LAAD 2011 Focus: Brazil

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Brazil has allocated about US$9 billion (15 billion Rais) for defense spending, but natural disasters hitting the country, required emergency funding, part of which will be allocated by slashing over a quarter of the 2011 defense spending, being reduced to $6.6 billion (around 11.2 billion Rais). Minister of Defense Nelson Jobim said in February that the reduction will apply mainly to operating and sustainment spending. But a few acquisition programs were also affected.

The UT-30BR comprises a low profile, armored, unmanned turret comprising the gun mount, target acquisition and fire controls, along with coaxial mount for machine gun (7.62 mm). The system also features an advanced fire control system with automatic target tracking, ballistic computing, sensors management and displays. The target acquisition system includes a dual-axis stabilized gunner’s sight, integrated laser rangefinder, video daylight and thermal cameras. Photo: Elbit Systems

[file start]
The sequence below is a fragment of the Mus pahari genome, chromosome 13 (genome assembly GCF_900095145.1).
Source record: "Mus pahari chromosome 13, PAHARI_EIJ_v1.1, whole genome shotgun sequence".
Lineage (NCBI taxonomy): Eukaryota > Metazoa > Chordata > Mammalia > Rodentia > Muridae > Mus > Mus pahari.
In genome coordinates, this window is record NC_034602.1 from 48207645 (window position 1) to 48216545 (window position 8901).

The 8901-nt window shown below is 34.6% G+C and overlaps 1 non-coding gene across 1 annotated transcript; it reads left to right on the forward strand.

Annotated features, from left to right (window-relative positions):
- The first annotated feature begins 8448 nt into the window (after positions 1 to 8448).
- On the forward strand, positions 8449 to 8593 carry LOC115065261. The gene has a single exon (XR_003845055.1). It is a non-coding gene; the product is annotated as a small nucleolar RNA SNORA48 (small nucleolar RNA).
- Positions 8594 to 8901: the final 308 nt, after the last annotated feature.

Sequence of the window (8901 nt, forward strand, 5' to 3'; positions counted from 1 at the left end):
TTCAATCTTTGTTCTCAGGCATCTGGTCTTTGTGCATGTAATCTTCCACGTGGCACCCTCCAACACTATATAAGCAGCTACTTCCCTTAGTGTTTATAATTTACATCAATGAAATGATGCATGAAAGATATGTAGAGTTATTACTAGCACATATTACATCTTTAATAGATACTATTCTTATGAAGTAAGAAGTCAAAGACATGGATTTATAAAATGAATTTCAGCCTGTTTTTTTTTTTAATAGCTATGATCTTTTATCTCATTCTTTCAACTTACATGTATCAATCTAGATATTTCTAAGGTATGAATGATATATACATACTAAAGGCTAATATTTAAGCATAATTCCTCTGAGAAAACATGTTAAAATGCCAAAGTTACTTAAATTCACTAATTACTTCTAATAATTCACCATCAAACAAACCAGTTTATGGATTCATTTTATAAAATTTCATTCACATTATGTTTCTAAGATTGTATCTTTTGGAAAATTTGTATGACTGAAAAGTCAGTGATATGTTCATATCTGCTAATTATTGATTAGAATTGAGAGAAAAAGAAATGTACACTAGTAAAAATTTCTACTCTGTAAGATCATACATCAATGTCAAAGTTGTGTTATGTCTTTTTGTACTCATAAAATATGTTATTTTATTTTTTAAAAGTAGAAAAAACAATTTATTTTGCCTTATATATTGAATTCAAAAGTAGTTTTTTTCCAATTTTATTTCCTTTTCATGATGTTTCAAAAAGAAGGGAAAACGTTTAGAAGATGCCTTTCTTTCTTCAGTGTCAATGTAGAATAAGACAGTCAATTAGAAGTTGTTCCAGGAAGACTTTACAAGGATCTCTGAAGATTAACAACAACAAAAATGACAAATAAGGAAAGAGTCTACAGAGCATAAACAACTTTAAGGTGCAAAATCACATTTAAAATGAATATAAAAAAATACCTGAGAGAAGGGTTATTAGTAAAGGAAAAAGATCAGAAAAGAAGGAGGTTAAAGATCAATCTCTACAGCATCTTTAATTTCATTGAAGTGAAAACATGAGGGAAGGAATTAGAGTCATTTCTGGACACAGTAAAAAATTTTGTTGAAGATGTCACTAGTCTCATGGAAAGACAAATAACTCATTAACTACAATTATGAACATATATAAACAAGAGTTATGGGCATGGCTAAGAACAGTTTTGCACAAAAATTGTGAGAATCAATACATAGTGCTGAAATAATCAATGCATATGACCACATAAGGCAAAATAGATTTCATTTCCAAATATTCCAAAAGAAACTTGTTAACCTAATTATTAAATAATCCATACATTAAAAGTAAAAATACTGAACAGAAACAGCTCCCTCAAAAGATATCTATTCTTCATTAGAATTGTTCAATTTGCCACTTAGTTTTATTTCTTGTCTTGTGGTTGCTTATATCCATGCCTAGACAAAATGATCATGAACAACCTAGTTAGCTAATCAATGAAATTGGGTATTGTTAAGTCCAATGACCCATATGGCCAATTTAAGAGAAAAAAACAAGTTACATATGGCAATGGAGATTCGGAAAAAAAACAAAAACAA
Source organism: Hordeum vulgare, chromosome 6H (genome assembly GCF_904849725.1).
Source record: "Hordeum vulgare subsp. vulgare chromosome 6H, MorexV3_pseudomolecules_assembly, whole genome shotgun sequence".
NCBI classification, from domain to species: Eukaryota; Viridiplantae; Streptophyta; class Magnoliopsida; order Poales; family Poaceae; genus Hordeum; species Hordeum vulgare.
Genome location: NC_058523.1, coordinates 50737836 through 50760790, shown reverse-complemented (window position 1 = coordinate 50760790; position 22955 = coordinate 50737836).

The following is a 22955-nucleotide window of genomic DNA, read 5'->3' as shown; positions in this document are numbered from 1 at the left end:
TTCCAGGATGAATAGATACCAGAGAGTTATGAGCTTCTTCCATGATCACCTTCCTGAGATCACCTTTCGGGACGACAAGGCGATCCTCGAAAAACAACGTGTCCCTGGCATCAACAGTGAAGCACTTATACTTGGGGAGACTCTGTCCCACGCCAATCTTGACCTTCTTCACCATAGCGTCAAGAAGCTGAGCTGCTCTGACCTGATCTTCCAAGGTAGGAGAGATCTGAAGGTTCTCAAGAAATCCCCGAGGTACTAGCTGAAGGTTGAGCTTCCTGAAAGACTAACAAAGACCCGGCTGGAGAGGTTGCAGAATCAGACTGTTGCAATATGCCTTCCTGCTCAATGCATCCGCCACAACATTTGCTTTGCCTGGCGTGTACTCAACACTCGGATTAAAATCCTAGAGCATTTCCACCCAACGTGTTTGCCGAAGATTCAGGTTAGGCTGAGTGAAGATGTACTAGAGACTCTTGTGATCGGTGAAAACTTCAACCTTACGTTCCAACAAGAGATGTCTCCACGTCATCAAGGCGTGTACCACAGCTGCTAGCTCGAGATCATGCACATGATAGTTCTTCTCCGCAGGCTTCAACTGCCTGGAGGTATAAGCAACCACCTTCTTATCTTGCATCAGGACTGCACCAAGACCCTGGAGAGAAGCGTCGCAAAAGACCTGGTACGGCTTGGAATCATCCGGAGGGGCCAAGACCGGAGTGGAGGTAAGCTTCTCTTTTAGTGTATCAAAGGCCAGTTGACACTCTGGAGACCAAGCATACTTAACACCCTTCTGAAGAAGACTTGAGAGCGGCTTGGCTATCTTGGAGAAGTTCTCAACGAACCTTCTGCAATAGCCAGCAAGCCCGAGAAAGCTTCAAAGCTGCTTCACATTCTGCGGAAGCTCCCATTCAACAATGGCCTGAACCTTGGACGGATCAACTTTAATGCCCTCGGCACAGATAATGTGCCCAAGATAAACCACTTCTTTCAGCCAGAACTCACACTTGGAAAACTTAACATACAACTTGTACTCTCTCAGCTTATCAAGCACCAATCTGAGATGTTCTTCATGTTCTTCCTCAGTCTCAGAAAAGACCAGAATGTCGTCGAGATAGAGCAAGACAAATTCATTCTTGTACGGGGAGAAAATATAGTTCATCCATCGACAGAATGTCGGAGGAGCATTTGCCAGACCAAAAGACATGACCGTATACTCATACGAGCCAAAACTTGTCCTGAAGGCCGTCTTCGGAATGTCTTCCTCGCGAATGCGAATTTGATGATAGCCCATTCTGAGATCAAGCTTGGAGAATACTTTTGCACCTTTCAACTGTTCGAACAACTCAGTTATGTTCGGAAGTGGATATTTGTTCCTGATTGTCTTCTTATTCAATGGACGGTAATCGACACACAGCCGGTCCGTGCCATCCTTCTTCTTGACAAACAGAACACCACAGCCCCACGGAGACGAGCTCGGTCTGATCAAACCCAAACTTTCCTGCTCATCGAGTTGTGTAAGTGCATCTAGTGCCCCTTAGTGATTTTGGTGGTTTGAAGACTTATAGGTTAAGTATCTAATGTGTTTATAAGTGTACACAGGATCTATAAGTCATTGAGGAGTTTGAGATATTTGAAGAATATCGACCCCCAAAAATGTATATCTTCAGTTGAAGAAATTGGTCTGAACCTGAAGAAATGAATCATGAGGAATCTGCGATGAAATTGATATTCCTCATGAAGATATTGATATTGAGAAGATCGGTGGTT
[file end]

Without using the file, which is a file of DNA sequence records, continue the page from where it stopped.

Lacking a definitive cross-border threat, Brazil was slow to invest in major acquisition programs such as the FX-2 advanced fighter, aircraft carrier, submarines and armored vehicles modernization. Today, as Brazil is seeking major regional power position, the country is fully committed to naval modernization programs, helicopter acquisitions and the fielding of new armored vehicles, once decisions are made.